Rediscovering the 12 Days of Christmas

How to reinvent the holiday season by learning from the past.

by Chris Marchand
Illustration by Blair Clark
An illustration of the holy family
In his new book, Chris Marchand explores the history behind the season and offers suggestions for how you can celebrate it with your family, church or community.

Many have heard of the 12 days of Christmas or at least the song named after it, but few know when exactly those days occur or how they are celebrated. We might think Christmas has stayed the same over the centuries, but it may surprise you to learn just how much our traditions have changed—specifically the 12-day season which begins on December 25, and not in the days leading up to it.

Seasonal Rhythms
Modern life allows us to believe that we can live separately from the rhythms of the seasons. This is especially true in wintertime, where at any moment we can flip a switch and make a dark room come to light or blast our furnaces to push away the cold. But in times past, when light and heat were not so accessible, people found themselves by necessity hunkered down and bored indoors during their quiet winters. Without endless entertainment available at their fingertips, people’s natural inventiveness led them to fill the broader season with a succession of feasts, festivals, performances and ceremonies, most of which centered on the changing seasons or devotion to different saints. 

Spanning from autumn until late winter, contemporary major holidays follow a similar pattern, with Halloween, Thanksgiving, Christmas, New Year’s and for some, Mardi Gras or Carnival. However, an extended holiday like the 12 days of Christmas is a practice mostly forgotten by us. 

Spanning from December 25 to January 5 and culminating on January 6 with Epiphany, the season contains several feast days recounting the story of Jesus’s birth. For instance, December 28 is the Feast of the Holy Innocents, where Herod, after a visit from the Wise Men, slaughtered the male children of Bethlehem. January 1 commemorates Jesus’s naming and circumcision, and the season ends on January 6 with the Feast of Epiphany, where the Wise Men made their way to Jesus, gave him gifts and proclaimed him king. The season also contains several saint days, such as St. Stephen’s Day (or Boxing Day) on December 26 and St. John’s Day on December 27.

Holiday Traditions
The ways to enter the 12-day season are as diverse as the many countries and cultures who celebrate it. Our traditions take on four general categories: worship, feasts, rest and service. These categories blend into each other, such as when a community gathers to celebrate Christ’s birth through worship and singing, and then disperses to their homes to enjoy a meal, open presents and play board games. Acts of service are traditionally designated for St. Stephen’s Day, but many communities make it a priority during the holidays to serve those in need with their time, food and money.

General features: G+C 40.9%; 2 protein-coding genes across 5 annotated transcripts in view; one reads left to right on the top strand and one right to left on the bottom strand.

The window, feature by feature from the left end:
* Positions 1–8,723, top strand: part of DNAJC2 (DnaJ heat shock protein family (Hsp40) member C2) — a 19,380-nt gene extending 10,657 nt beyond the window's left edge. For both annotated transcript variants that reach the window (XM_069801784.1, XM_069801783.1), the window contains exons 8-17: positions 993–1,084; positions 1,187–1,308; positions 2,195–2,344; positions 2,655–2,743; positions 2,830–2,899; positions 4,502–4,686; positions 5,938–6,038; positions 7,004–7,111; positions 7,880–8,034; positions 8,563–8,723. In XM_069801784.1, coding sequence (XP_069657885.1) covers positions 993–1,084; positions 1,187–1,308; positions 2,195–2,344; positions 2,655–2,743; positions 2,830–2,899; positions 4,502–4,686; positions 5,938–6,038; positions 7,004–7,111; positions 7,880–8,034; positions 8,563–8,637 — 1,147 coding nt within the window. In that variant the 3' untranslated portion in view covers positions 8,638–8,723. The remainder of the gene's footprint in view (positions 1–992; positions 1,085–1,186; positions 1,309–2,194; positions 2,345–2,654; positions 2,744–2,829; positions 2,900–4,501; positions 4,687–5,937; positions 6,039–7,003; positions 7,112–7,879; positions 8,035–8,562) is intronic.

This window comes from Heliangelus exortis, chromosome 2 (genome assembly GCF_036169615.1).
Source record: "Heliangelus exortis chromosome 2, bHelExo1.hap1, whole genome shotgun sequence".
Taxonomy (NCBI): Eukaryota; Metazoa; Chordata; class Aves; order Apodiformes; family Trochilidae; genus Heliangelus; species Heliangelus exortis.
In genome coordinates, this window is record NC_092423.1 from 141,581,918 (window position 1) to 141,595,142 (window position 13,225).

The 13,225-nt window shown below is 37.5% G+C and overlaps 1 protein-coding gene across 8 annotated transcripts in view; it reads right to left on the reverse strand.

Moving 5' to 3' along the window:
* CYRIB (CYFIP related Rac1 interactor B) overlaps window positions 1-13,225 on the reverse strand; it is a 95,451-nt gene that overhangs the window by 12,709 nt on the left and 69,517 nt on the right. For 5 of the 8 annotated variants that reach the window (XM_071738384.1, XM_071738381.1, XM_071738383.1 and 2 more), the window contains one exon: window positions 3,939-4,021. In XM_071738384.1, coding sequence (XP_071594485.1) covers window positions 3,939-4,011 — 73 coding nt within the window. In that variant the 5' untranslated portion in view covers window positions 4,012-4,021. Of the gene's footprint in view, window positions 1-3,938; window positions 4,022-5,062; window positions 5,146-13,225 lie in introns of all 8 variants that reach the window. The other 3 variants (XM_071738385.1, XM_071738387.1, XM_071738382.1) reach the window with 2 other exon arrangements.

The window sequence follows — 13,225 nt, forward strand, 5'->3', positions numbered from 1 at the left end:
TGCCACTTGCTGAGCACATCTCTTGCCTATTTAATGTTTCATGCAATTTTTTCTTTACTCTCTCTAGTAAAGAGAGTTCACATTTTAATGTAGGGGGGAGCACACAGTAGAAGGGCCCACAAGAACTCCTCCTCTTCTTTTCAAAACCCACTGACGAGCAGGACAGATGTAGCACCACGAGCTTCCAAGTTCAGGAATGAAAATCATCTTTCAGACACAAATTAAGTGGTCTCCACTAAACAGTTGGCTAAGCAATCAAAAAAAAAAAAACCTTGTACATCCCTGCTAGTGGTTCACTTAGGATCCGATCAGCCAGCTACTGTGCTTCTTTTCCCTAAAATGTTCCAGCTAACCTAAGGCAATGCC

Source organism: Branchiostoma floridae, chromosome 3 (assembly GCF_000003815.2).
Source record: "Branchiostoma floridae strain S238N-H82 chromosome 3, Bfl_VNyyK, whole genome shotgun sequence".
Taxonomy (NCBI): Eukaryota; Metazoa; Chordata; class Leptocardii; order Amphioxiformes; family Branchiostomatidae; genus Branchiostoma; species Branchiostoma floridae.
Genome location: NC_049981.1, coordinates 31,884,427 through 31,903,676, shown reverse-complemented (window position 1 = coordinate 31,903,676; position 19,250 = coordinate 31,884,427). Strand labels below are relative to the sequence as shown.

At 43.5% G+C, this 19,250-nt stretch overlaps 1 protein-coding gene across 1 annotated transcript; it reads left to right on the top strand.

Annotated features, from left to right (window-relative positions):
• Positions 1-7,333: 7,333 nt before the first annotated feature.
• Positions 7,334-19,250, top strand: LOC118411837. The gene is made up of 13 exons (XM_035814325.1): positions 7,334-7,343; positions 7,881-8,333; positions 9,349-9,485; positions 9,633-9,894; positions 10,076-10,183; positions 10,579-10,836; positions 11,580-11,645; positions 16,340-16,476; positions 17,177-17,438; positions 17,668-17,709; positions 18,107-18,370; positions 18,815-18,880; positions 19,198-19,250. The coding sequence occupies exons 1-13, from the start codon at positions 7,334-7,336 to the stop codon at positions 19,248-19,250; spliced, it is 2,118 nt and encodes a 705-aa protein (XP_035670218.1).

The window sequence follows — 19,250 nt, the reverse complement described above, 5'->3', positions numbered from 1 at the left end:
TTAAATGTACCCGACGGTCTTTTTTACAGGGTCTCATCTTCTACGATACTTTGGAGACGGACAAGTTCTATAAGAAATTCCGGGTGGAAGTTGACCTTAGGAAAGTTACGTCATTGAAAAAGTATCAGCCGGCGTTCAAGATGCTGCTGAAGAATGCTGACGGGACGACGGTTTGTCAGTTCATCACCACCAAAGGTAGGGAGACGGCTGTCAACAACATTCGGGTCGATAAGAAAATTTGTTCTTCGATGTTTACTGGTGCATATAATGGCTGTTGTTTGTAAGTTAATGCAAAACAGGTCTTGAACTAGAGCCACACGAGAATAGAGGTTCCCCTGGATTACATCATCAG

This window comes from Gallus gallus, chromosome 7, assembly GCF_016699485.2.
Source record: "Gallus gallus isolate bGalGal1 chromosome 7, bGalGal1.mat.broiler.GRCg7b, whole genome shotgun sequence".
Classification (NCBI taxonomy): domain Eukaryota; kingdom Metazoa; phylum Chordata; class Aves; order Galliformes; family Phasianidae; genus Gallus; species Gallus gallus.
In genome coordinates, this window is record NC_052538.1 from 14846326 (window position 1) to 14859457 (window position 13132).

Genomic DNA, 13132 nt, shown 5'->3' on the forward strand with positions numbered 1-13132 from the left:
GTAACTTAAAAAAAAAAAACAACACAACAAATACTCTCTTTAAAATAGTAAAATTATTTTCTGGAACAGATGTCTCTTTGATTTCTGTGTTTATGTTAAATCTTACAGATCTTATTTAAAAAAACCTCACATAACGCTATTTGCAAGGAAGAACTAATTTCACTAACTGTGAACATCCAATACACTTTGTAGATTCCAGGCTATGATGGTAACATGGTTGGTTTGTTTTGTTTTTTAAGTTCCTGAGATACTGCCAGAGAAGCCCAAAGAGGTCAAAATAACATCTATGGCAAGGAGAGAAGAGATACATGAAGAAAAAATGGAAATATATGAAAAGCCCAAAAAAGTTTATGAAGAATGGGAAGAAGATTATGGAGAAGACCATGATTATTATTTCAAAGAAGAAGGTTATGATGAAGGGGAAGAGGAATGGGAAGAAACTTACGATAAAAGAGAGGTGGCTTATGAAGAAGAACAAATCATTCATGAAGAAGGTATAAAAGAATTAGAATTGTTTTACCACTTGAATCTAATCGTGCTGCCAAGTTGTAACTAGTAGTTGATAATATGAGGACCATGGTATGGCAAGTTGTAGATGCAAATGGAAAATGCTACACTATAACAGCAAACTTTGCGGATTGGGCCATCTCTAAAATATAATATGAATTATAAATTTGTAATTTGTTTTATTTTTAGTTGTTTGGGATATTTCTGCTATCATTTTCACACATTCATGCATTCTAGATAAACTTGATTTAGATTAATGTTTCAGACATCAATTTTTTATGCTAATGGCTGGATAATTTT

There are many traditions worth adapting to modern culture—such as a form of caroling called mumming or wassailing, which features a group that goes from house to house in a neighborhood performing a skit, singing carols or playing a game in expectation that the hosts at each home will offer them food and drink. 

A game night on New Year’s Eve or Twelfth Night (January 5) is another tradition. And while we could play any modern game, it might be more fun to rediscover traditional seasonal games with intriguing titles like Blind Man’s Bluff, Feed the Dove, Hot Cockles, Snap Dragon, and Yawning For a Cheshire Cheese. 

It might be appealing for some to have a quiet Icelandic Christmas, where you give and receive books as gifts, and then read them in a secluded corner during the holiday. Finally, there are many kinds of dishes and desserts that people enjoy cooking, such as the King’s Cake for Epiphany, which contains a bean hidden inside. The fortunate person who discovers it in their slice of cake becomes the king or queen of the Epiphany festival.

Time for Renewal
Our schedules often make it difficult to take an extended amount of time off in the middle of winter. But looking at the holidays as a longer period to rest, serve others, celebrate and enjoy time with those we love is a tradition worth bringing back into our lives. Perhaps the best way to enjoy our Christmases present is to discover how they were once celebrated in the past. PM

Chris Marchand is an ordained Anglican minister and pastor of worship and music at Epiphany Church in Peoria. He publishes the blog and podcast PostConsumer Reports ( and is the author of Celebrating The 12 Days of Christmas: A Guide for Churches and Families, available at

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